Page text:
1. Also called: personal effects personal property or belongings
2. (Theatre) lighting, sounds, etc, to accompany and enhance a stage, film, or broadcast production

ef•fects

(ɪˈfɛkts)

n.pl.
1. goods; movables; personal property.
[1700–10]
syn: See property.
ThesaurusAntonymsRelated WordsSynonymsLegend:
Noun1.effects - property of a personal character that is portable but not used in business; "she left some of her personal effects in the house"; "I watched over their effects until they returned"
personal estate, personal property, personalty, private property - movable property (as distinguished from real estate)
Translations
مُؤَثِّراتمُمْتَلَكات، أمْتِعَه
=-effekteffektejendel
effektekhangkulisszaingóságok
persónulegar eigurtækni
efekty
efektetmenlerkişisel eşya

effects

[ɪˈfɛkts] npl
(in film)effets mpl
(= property) → effets mpl, affaires fpl

effects

[ɪˈfɛkts] npl
a. (Cine, Theatre) (visual) → effetti mpl scenici; (sound) → effetti mpl sonori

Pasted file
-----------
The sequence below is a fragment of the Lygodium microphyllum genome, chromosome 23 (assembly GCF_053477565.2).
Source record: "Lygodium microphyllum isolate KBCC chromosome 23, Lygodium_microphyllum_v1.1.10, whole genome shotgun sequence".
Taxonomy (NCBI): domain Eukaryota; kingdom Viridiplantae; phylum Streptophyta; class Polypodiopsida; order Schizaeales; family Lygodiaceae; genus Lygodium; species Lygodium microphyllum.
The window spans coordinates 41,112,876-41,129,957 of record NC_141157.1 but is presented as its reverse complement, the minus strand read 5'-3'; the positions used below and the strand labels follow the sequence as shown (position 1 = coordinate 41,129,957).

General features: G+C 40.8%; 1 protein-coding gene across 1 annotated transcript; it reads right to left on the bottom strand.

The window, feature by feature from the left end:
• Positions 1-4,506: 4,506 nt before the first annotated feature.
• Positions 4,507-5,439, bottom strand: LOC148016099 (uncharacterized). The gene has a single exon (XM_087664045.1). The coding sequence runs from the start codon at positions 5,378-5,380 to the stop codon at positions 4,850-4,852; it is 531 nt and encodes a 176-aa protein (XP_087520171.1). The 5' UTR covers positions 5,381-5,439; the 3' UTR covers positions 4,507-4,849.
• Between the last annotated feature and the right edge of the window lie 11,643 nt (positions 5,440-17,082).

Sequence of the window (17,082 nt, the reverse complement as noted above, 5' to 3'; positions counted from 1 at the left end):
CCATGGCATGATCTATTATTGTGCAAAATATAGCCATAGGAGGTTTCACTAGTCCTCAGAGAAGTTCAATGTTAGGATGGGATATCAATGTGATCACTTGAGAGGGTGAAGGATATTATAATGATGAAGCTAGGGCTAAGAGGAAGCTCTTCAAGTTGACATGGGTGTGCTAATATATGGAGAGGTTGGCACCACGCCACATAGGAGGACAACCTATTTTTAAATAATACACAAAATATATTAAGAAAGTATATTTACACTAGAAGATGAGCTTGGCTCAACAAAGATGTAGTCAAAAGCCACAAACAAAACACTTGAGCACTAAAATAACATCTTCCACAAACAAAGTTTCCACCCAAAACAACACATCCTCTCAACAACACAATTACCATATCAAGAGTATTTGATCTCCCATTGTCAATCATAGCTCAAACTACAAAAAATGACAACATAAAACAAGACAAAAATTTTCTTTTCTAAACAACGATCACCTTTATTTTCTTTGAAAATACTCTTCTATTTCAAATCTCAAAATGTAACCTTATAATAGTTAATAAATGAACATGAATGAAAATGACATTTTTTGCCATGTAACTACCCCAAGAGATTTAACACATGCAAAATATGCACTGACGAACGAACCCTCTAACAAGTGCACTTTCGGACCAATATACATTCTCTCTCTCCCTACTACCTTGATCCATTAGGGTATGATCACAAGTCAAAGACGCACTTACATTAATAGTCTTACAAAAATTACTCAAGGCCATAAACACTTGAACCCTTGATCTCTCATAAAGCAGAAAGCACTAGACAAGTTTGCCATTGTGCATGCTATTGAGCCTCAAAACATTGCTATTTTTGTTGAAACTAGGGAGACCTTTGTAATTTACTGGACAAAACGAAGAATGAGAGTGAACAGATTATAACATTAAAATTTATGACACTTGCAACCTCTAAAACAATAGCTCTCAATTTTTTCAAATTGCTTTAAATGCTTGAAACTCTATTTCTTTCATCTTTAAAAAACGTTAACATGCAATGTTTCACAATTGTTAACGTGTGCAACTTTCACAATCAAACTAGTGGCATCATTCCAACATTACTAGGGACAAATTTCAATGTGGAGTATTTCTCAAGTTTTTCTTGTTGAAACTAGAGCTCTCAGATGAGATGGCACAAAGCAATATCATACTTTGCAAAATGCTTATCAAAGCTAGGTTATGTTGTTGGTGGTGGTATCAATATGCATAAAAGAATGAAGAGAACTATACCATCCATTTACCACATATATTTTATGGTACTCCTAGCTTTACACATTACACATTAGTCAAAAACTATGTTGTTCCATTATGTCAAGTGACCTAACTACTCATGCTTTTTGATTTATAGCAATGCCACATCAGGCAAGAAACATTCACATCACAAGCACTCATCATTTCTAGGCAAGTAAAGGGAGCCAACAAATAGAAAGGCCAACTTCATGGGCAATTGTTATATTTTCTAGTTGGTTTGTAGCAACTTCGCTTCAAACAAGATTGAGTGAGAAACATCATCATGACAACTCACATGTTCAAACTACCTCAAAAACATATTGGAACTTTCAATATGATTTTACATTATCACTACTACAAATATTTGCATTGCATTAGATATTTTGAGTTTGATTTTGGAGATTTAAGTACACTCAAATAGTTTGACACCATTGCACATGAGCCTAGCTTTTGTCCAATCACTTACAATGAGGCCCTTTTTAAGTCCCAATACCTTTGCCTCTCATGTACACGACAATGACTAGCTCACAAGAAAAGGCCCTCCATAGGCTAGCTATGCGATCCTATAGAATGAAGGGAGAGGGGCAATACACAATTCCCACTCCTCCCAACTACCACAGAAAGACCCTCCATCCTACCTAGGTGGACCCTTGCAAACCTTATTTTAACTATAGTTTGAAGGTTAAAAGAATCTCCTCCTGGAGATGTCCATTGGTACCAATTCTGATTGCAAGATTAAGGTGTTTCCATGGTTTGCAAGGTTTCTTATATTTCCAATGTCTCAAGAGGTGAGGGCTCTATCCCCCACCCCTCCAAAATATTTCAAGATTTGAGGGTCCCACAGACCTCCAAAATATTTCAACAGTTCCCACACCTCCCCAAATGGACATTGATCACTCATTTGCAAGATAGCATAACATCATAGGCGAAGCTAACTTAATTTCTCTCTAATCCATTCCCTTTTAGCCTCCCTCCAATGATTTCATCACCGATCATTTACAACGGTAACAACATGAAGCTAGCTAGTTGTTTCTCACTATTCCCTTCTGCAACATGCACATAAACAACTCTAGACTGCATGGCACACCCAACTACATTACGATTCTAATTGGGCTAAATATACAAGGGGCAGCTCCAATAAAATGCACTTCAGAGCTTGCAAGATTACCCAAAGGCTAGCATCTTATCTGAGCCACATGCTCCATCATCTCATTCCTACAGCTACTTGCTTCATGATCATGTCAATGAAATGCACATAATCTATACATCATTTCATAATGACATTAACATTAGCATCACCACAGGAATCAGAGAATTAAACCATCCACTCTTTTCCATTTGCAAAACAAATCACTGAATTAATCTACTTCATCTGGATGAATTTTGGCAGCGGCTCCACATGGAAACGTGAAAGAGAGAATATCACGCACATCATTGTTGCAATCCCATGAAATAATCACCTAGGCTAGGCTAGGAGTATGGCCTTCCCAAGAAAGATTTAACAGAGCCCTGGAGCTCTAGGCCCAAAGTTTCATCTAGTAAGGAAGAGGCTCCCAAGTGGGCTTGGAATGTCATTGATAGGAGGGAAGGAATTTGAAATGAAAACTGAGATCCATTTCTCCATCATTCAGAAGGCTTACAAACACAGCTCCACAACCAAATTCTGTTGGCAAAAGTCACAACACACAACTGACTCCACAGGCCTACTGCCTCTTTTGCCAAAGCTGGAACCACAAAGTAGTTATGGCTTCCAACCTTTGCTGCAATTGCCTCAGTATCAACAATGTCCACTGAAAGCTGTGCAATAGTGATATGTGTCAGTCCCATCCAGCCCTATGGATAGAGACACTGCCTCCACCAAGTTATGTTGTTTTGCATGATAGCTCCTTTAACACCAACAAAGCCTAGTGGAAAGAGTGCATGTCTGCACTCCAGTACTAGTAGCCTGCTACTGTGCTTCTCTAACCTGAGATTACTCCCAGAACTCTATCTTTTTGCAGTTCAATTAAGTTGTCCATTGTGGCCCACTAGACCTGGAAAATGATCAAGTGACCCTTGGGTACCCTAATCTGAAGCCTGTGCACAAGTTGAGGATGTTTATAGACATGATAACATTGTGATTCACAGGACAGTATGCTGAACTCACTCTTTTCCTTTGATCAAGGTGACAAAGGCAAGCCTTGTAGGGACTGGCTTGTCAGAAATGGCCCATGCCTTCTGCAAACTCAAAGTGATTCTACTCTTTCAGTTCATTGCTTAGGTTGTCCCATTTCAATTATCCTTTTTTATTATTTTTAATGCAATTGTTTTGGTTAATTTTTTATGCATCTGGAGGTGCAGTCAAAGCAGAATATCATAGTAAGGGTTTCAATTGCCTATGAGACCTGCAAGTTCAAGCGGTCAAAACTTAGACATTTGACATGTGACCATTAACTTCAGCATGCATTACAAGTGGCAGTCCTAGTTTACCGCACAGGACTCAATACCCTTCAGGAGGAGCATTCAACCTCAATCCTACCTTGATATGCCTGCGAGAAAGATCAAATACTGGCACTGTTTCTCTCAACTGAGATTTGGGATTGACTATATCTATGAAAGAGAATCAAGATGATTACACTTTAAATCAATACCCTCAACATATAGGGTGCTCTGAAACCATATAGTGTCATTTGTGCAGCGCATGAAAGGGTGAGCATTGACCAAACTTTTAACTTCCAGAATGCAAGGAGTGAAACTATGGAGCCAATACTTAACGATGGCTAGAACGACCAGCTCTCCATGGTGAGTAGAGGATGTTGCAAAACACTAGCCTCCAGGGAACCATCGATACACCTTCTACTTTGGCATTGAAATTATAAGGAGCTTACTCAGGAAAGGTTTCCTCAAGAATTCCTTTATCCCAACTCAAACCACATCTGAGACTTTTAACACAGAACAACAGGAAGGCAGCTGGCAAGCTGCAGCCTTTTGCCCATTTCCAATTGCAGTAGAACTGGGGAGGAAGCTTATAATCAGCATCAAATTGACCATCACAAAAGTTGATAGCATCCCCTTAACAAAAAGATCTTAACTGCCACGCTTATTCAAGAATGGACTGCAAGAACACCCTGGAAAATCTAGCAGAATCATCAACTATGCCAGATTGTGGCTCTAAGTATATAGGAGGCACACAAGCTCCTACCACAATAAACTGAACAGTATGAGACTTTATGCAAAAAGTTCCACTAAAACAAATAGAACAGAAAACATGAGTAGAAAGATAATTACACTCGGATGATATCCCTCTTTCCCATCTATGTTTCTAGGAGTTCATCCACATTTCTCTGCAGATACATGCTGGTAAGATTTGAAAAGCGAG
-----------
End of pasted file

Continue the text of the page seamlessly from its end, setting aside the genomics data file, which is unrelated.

b. (property) → effetti mpl

effect

(iˈfekt) noun
1. a result or consequence. He is suffering from the effects of over-eating; His discovery had little effect at first.
2. an impression given or produced. The speech did not have much effect (on them); a pleasing effect.
verb
to make happen; to bring about. He tried to effect a reconciliation between his parents.
efˈfective (-tiv) adjective
1. having power to produce, or producing, a desired result. These new teaching methods have proved very effective.
2. striking or pleasing. an effective display of flowers.
3. in operation; working; active. The new law becomes effective next week.
efˈfectively (-tivli) adverb
efˈfects noun plural
1. property; goods. She left few personal effects when she died.
2. in drama etc, devices for producing suitable sounds, lighting etc to accompany a play etc. sound effects.
efˈfectual (-tʃuəl) adjective
successful in producing the desired results. He was not very effectual as an organiser.
come into effect
(of a law etc) to begin to operate. The law came into effect last month.
for effect
for the sake of making an impression. You don't mean that – you only said it for effect.
in effect
1. (of a rule etc) in operation. That law is no longer in effect.
2. in truth or in practical terms. In effect our opinions differed very little.
put into effect
to put (a law etc) into operation. He has begun to put his theories into effect.
take effect
to begin to work; to come into force. When will the drug take effect?
References in classic literature ?